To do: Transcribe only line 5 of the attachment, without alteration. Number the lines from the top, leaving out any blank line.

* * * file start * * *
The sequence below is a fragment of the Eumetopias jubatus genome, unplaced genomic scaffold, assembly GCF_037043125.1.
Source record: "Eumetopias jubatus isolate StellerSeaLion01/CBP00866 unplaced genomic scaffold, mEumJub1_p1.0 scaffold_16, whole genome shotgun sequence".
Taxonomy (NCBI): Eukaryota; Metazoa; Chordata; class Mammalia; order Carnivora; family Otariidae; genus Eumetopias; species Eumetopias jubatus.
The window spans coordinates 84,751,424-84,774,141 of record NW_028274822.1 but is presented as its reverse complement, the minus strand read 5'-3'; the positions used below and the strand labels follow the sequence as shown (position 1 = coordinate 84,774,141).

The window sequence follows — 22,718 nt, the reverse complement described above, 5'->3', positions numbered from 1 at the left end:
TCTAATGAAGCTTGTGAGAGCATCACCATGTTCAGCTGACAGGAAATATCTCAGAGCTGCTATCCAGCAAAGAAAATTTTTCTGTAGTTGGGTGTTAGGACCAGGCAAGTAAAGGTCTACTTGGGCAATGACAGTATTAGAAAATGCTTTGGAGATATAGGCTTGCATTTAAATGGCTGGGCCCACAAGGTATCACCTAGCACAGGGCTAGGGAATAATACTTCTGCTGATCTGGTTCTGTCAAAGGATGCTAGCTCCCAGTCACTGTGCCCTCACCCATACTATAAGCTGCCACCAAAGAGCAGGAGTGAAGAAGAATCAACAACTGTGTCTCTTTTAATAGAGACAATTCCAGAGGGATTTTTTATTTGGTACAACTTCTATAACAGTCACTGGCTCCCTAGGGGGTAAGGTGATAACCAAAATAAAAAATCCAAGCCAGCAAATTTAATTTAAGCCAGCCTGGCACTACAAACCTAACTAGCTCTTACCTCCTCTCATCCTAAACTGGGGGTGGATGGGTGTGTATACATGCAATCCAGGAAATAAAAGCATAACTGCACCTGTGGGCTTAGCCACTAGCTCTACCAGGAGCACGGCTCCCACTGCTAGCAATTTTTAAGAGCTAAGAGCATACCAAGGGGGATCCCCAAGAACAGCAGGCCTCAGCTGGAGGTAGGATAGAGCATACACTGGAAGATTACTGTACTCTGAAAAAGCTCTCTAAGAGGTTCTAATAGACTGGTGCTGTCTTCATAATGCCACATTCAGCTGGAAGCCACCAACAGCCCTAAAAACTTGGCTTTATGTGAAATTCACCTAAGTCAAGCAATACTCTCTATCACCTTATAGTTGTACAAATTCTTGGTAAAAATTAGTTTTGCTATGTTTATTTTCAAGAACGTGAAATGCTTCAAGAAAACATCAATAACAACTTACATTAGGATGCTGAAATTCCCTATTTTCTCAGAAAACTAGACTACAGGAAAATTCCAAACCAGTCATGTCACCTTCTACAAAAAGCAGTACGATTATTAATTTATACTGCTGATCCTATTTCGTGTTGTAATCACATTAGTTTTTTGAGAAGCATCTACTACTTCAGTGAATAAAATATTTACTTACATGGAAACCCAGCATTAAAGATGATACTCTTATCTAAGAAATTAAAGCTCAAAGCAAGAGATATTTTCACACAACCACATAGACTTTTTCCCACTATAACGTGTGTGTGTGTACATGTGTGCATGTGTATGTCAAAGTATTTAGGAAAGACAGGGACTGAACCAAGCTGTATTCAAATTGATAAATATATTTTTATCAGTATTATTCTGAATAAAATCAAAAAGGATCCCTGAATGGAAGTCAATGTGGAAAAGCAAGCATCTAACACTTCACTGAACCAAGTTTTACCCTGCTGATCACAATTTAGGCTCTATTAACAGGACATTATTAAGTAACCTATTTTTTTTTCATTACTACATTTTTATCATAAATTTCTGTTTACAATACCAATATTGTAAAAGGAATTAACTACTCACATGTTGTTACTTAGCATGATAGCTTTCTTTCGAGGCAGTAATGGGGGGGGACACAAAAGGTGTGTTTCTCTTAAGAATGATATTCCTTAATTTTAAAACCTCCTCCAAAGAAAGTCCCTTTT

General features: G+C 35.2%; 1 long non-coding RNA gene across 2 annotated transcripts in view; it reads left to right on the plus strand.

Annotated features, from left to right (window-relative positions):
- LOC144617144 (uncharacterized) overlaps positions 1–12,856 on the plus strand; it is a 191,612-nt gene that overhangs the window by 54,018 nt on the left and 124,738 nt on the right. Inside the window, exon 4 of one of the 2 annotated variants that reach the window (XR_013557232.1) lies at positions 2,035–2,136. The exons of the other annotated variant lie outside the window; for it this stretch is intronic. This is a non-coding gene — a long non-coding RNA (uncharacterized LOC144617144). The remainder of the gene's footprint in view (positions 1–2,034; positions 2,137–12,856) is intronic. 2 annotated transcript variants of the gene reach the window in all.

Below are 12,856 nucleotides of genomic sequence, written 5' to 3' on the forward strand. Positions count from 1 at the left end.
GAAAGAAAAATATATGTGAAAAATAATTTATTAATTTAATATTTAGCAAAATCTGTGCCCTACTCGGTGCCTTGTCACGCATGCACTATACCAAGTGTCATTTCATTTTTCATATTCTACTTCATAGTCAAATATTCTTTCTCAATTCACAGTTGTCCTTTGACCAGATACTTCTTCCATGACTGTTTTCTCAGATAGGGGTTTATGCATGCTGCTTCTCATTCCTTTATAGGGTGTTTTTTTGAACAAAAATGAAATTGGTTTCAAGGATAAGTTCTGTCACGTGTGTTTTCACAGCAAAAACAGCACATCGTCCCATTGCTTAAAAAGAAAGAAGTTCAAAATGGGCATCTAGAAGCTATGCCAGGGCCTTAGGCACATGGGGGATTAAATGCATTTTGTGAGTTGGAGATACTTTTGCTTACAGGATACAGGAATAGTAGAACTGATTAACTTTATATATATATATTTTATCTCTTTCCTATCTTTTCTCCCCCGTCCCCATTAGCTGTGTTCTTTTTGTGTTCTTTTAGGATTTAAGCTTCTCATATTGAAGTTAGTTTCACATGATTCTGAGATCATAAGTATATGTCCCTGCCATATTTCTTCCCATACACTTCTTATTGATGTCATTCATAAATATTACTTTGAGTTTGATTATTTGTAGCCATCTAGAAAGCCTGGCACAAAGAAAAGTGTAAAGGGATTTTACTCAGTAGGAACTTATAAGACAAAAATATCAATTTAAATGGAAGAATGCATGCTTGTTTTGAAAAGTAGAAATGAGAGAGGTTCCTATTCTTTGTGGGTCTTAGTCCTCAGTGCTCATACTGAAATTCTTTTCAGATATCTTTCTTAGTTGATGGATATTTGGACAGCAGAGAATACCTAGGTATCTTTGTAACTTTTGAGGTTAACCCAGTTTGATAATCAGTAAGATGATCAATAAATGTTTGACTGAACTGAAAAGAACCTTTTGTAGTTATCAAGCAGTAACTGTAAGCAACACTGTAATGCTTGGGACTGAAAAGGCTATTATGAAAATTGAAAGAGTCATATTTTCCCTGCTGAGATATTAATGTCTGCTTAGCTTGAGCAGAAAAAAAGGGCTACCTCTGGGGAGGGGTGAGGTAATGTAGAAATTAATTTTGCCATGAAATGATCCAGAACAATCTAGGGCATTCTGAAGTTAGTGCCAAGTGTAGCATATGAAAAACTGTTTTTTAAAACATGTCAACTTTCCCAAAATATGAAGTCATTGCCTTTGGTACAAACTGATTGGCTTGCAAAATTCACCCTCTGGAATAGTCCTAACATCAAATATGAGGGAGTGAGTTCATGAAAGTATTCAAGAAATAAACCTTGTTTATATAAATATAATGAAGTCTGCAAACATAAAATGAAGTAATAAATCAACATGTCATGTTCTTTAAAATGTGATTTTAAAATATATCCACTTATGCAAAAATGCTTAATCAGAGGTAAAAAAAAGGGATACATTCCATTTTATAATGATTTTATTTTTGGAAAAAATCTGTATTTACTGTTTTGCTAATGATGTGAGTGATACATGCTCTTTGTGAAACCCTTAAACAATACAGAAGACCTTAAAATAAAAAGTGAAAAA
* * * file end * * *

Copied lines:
The window sequence follows — 22,718 nt, the reverse complement described above, 5'->3', positions numbered from 1 at the left end: